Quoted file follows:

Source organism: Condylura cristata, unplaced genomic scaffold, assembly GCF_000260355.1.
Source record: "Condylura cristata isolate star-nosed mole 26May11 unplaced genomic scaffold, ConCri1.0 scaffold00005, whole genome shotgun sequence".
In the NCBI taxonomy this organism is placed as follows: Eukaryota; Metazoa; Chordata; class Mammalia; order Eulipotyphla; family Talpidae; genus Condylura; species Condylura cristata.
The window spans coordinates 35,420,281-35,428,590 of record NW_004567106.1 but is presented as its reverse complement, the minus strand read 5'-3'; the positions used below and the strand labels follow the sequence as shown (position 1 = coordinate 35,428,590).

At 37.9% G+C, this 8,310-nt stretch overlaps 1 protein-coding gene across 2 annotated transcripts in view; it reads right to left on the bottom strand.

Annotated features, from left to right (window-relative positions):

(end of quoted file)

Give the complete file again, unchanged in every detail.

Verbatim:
Source organism: Condylura cristata, unplaced genomic scaffold, assembly GCF_000260355.1.
Source record: "Condylura cristata isolate star-nosed mole 26May11 unplaced genomic scaffold, ConCri1.0 scaffold00005, whole genome shotgun sequence".
In the NCBI taxonomy this organism is placed as follows: Eukaryota; Metazoa; Chordata; class Mammalia; order Eulipotyphla; family Talpidae; genus Condylura; species Condylura cristata.
The window spans coordinates 35,420,281-35,428,590 of record NW_004567106.1 but is presented as its reverse complement, the minus strand read 5'-3'; the positions used below and the strand labels follow the sequence as shown (position 1 = coordinate 35,428,590).

At 37.9% G+C, this 8,310-nt stretch overlaps 1 protein-coding gene across 2 annotated transcripts in view; it reads right to left on the bottom strand.

Annotated features, from left to right (window-relative positions):